The first step you need to know is that the Java code you are writing is saved in plain text files. In this tutorial, your application will be written in a single text file. Larger applications may require thousands of such files.

Java is an object-oriented language. If this technical term does not mean anything to you, do not worry, all you need to remember at this point is that all the code you write must be held in a Java class.

A Java class is created by a special declaration in a text file. Just copy the following code and paste it in your text editor. Congratulation! You have created your first Java class!

public class MyFirstClass {
}

The name of this Java class is MyFirstClass. You need to save this text in a file named MyFirstClass.java. A Java class must be saved in a file that has the same name as your class with the extension .java. This is mandatory and is in fact very convenient because you do not need to open a file to know what class is written in it.

You can give this class any name as long as it does not start with a number. There is a convention though: the name of a Java class starts with a capital letter. This is not mandatory but all Java developers follow this convention. When you become a seasoned Java developer, seeing a class that does not follow this convention will look weird to you.

If you are following this example to the letter, you should save the MyFirstClass class in a text file called MyFirstClass.java.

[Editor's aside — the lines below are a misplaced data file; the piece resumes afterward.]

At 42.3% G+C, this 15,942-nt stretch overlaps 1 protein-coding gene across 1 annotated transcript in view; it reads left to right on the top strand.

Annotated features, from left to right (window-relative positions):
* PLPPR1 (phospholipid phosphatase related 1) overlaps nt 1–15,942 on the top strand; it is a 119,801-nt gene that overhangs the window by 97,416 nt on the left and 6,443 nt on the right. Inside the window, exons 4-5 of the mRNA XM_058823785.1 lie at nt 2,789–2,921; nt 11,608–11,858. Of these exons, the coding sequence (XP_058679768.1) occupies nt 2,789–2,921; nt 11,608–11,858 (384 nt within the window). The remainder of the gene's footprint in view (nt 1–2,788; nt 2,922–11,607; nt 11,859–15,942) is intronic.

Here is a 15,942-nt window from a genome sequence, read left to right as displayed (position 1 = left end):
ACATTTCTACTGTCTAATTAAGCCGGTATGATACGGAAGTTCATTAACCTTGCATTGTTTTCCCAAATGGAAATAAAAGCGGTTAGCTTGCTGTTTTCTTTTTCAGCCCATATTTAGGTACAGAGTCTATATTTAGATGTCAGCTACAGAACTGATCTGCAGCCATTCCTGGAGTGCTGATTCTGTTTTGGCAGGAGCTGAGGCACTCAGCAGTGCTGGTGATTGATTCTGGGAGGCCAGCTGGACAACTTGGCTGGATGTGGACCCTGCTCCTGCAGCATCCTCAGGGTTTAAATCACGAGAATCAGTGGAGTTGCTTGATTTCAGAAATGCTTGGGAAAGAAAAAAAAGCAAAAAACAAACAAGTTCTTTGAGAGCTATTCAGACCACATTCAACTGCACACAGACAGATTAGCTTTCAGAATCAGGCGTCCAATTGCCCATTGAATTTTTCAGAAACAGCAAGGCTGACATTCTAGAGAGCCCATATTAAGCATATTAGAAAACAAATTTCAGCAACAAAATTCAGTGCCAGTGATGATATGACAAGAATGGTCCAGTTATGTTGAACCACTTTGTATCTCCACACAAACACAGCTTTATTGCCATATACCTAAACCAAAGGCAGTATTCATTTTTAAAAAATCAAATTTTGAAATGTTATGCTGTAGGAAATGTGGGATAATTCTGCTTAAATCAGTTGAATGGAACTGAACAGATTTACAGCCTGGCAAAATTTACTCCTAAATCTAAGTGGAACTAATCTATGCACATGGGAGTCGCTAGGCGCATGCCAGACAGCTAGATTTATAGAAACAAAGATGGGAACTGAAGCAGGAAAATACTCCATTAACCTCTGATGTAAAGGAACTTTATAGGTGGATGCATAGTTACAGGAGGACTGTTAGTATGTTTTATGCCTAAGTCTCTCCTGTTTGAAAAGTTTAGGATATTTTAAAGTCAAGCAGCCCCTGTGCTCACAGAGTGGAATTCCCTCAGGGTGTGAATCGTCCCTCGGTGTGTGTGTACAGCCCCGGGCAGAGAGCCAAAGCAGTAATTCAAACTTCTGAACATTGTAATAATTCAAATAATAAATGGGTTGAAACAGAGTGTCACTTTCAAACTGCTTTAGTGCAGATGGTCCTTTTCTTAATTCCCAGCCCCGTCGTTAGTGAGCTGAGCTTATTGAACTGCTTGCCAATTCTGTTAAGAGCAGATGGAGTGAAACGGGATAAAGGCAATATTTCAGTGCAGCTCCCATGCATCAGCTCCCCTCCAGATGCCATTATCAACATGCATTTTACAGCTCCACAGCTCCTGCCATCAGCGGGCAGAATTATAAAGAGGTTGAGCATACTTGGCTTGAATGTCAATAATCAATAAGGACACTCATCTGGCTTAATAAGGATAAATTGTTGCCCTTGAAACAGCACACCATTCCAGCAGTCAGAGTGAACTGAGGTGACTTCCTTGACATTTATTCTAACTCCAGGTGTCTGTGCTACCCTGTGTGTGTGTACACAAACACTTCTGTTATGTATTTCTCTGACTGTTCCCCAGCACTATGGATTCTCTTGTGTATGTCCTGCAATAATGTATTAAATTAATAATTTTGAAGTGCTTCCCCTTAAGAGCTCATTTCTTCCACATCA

Just a word of warning: you should be using a plain text editor to create and save this file. Using a word processor will not work.

 

Preparing the Compilation of your First Class

Compiling is the second step you need to follow after the creation of your first class. It consists of transforming the Java code you wrote in your MyFirstClass.java file into another format that can be executed. The result of this transformation will be stored in another file created by the compiler. The name of this file will be MyFirstClass.class.

So far the only tool you have been using is a plain text editor. Compiling this class requires a compiler; something you may not have on your computer. Fortunately, you can download this compiler and use it for free. Let me guide you through this process.

As of now, downloading "Java" means downloading the Java Development Kit, also known as the JDK. The JDK contains many tools and among them are the ones you will be using to compile and run a Java application. It is officially distributed by the OpenJDK project and by Oracle.

You may have heard about some other elements, also called "Java".

The JRE stands for Java Runtime Environment. It is a subset of the JDK that is not distributed by the OpenJDK or Oracle anymore. It only contained the tools needed to run a Java application. You cannot compile your code with the tools provided in the JRE.